ABOUT THE FILM: The Salt of the Earth is a profoundly beautiful recent documentary directed by Wim Wenders that has just been added to the MUBI streaming platform. Brazilian photographer Sebastião Salgado has created a vast portfolio of photographic work in which you’ll find some of the most unsettling images of human life on earth. He points his camera with the aim, or at least the hope, of affecting change. In 1973 he gave up a career as an economist and began travelling to the most remote and dangerous places on earth, to document the lives of people living there. From its opening minutes, the film will make you gasp at the images which Sebastião Salgado captured in the Serra Pelada, Brazil’s largest and most dangerous gold mine. "I had returned to the dawn of time" he said, looking down into the vast abyss where hundreds of men hauled up sacks of earth on their backs. The mine operated for a short time in the 1980s. Initially Salgado was prohibited from taking photographs there, he had been stripped of his Brazilian passport as a result of his participation in the student protests against Brazil’s military dictatorship in the late 1960s. Wim Wenders made the documentary with Sebastião's son, Juliano. It’s a deeply personal and very moving film about the life of a man driven by his political convictions. If you haven't already done so, you can watch this film with our offer of three months of @MUBI entirely free. Sign up here with your email:


Mystic Pizza (1988)
DETAILS: USA, 105mins
WHERE YOU CAN FIND IT: Available on Netflix and also to stream from YouTube and Google Play.
ABOUT THE FILM: On the 21st July and we celebrated Junk Food Day and the Scalarama Leeds team came up with just the right film for the occasion. In true Scalarama style it’s both a feel-good pick and a cult classic! They explained their choice: “During our social isolation, Scalarama Leeds has continued to host weekly watch-a-longs, including one evening recently where we each created our own delicious pizza-based accompaniment at home for Mystic Pizza. Far from being junk food, pizza has now become a comforting core food for the group, bringing us closer together. Mystic is the name of a Connecticut harbourside town where Kat, Daisy and JoJo work as waitresses in a pizza restaurant. They have finished their studies and now it's summer, soon these young women will embark on new paths, probably leading them away from small-town Mystic. Superstars Lili Taylor, Annabeth Gish and Julia Roberts were barely known back in 1988, but their characters in this film are the equivalent of the restaurant's secret pizza ingredients. Look out for a very young Matt Damon playing Julia Roberts’ love interest 's brother!” Scalarama Leeds are a voluntary group who help to support people putting on their own film screenings in the city. They will be gearing up to celebrate cinema in a responsible and socially distanced way in September, so if you’d like to know more, have a look at their social media channels to see what they are planning to do.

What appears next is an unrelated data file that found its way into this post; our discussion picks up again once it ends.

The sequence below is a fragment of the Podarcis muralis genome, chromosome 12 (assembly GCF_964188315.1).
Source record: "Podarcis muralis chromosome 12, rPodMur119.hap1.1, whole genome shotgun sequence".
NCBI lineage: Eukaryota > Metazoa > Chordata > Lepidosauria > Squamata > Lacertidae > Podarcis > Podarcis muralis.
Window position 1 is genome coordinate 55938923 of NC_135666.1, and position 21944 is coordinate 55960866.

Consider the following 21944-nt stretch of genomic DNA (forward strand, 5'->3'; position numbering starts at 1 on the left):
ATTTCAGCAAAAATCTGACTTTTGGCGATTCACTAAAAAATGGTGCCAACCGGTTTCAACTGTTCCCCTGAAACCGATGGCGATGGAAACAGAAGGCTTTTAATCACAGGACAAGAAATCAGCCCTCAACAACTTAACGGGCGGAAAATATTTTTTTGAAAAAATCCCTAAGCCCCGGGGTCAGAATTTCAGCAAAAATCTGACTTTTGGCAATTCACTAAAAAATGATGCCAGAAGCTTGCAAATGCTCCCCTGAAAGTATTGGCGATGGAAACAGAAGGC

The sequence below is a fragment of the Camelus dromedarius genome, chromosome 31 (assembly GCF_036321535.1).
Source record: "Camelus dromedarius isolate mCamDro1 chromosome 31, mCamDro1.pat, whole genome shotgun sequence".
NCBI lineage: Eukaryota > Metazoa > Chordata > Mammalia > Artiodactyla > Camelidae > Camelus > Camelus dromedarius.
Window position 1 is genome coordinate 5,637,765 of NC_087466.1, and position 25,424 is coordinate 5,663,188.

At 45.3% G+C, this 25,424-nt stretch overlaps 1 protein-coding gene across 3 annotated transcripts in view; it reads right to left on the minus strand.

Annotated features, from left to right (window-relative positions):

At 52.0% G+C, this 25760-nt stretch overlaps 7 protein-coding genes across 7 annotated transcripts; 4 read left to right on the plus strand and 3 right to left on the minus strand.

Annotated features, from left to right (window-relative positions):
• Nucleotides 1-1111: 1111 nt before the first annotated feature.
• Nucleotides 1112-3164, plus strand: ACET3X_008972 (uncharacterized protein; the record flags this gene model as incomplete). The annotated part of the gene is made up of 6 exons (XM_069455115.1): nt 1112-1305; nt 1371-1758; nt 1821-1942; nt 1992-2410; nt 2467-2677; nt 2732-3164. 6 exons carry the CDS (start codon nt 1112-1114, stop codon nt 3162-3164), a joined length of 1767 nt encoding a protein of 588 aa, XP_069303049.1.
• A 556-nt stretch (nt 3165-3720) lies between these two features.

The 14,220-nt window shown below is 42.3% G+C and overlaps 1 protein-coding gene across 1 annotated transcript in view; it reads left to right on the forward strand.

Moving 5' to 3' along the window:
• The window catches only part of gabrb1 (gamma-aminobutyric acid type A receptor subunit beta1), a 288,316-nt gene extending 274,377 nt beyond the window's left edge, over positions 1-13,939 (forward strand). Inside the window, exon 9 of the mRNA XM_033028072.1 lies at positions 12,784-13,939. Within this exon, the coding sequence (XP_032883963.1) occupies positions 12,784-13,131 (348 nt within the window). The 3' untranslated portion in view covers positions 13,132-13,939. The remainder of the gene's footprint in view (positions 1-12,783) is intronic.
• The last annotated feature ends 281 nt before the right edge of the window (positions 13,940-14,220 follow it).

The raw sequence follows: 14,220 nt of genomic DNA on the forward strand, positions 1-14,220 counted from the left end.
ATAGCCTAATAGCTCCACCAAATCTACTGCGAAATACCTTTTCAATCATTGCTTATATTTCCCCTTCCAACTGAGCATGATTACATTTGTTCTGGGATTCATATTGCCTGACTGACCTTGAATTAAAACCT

Beneath the Surface (2017)
DETAILS: UK, 4mins
WHERE YOU CAN FIND IT: Free to watch on the BFI Player
ABOUT THE FILM: The BFI Black British Films season #WhoWeAre introduced us to some brilliant films by filmmakers we should know better and this is one of these films. Beneath The Surface is an animation about two best friends growing up in the same world but experiencing it completely differently. Over three minutes we observe Cherelle and Minomi’s 25 year relationship, plagued with micro-aggressions and realisations. The film was directed by Jessica Ashman and Yero Timi-Biu and commissioned as part of First Acts, a series of films celebrating England's most exciting young artist filmmakers in partnership with the Arts Council England and Random Acts. To watch Beneath the Surface and explore other films in the #WhoWeAre programme visit You can also find recordings of all the Q&A events organised in the season over on the BFI youtube channel here


Welcome to Chechnya: The Gay Purge (2020)
DETAILS: USA, 100 mins
ABOUT THE FILM: Welcome to Chechnya has played at various film festivals this year including Berlin and Sheffield DocFest and is now available as part of the BBC’s Storyville series. Since 2017, Chechnya’s tyrannical leader, Ramzan Kadyrov, has waged a depraved operation to “cleanse the blood” of LGBTQ+ Chechens, overseeing a government-directed campaign to detain, torture and execute them. Welcome to Chechnya follows a group of LGBTQ+ activists working tireless to help LGBTQ+ people escape this life threatening situation while also trying to bring those responsible to account via the courts. Welcome to Chechnya is a deeply disturbing documentary and a vital record of large scale state sanctioned persecution of LGBTQ+ people that's happening right now. To learn more about the film head to the DocFest player and you can find a pre-recorded Q&A with director David France, producer Alice Henty and Olga Baranova from the Moscow Community Centre for LGBT+ Initiatives, moderated by BBC Storyville’s Mandy Chang. You can find that here: If you'd like to make a donation to support the Russian LGBT Network and the Moscow Community Center you can do that here